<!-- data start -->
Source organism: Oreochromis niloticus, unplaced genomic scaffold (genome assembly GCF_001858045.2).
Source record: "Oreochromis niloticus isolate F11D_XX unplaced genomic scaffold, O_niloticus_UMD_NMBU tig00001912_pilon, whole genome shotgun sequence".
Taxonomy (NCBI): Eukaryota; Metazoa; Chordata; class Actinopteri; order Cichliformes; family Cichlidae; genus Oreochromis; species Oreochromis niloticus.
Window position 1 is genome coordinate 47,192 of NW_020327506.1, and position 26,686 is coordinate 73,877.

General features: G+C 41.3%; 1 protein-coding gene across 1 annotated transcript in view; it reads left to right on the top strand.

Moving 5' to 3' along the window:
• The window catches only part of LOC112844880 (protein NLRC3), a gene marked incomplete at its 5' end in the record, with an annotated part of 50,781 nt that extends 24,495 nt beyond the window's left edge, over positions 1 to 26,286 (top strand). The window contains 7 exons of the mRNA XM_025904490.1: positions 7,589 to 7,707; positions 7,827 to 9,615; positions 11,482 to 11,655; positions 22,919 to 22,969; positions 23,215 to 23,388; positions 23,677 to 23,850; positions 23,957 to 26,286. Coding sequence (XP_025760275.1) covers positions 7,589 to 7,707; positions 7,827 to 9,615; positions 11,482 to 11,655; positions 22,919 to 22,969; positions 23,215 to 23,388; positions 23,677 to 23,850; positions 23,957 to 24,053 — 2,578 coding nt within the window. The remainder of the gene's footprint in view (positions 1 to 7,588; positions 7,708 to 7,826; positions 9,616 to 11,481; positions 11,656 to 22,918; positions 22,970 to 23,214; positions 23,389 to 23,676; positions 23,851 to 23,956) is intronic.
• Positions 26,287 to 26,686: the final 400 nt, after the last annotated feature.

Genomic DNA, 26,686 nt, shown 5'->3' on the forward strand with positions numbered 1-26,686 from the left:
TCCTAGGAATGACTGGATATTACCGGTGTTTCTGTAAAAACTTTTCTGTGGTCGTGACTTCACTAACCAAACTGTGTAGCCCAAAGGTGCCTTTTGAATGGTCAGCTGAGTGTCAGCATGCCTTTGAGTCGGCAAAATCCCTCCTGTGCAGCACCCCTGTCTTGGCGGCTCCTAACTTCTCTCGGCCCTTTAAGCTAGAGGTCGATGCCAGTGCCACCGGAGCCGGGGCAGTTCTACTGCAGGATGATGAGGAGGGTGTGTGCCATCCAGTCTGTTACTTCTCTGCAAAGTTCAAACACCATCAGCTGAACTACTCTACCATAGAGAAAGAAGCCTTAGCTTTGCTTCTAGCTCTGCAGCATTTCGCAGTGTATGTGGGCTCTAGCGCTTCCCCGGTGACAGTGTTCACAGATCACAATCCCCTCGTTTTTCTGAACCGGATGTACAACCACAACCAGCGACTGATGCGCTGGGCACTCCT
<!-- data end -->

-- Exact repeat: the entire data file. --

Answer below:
Source organism: Oreochromis niloticus, unplaced genomic scaffold (genome assembly GCF_001858045.2).
Source record: "Oreochromis niloticus isolate F11D_XX unplaced genomic scaffold, O_niloticus_UMD_NMBU tig00001912_pilon, whole genome shotgun sequence".
Taxonomy (NCBI): Eukaryota; Metazoa; Chordata; class Actinopteri; order Cichliformes; family Cichlidae; genus Oreochromis; species Oreochromis niloticus.
Window position 1 is genome coordinate 47,192 of NW_020327506.1, and position 26,686 is coordinate 73,877.

General features: G+C 41.3%; 1 protein-coding gene across 1 annotated transcript in view; it reads left to right on the top strand.

Moving 5' to 3' along the window:
• The window catches only part of LOC112844880 (protein NLRC3), a gene marked incomplete at its 5' end in the record, with an annotated part of 50,781 nt that extends 24,495 nt beyond the window's left edge, over positions 1 to 26,286 (top strand). The window contains 7 exons of the mRNA XM_025904490.1: positions 7,589 to 7,707; positions 7,827 to 9,615; positions 11,482 to 11,655; positions 22,919 to 22,969; positions 23,215 to 23,388; positions 23,677 to 23,850; positions 23,957 to 26,286. Coding sequence (XP_025760275.1) covers positions 7,589 to 7,707; positions 7,827 to 9,615; positions 11,482 to 11,655; positions 22,919 to 22,969; positions 23,215 to 23,388; positions 23,677 to 23,850; positions 23,957 to 24,053 — 2,578 coding nt within the window. The remainder of the gene's footprint in view (positions 1 to 7,588; positions 7,708 to 7,826; positions 9,616 to 11,481; positions 11,656 to 22,918; positions 22,970 to 23,214; positions 23,389 to 23,676; positions 23,851 to 23,956) is intronic.
• Positions 26,287 to 26,686: the final 400 nt, after the last annotated feature.

Genomic DNA, 26,686 nt, shown 5'->3' on the forward strand with positions numbered 1-26,686 from the left:
TCCTAGGAATGACTGGATATTACCGGTGTTTCTGTAAAAACTTTTCTGTGGTCGTGACTTCACTAACCAAACTGTGTAGCCCAAAGGTGCCTTTTGAATGGTCAGCTGAGTGTCAGCATGCCTTTGAGTCGGCAAAATCCCTCCTGTGCAGCACCCCTGTCTTGGCGGCTCCTAACTTCTCTCGGCCCTTTAAGCTAGAGGTCGATGCCAGTGCCACCGGAGCCGGGGCAGTTCTACTGCAGGATGATGAGGAGGGTGTGTGCCATCCAGTCTGTTACTTCTCTGCAAAGTTCAAACACCATCAGCTGAACTACTCTACCATAGAGAAAGAAGCCTTAGCTTTGCTTCTAGCTCTGCAGCATTTCGCAGTGTATGTGGGCTCTAGCGCTTCCCCGGTGACAGTGTTCACAGATCACAATCCCCTCGTTTTTCTGAACCGGATGTACAACCACAACCAGCGACTGATGCGCTGGGCACTCCT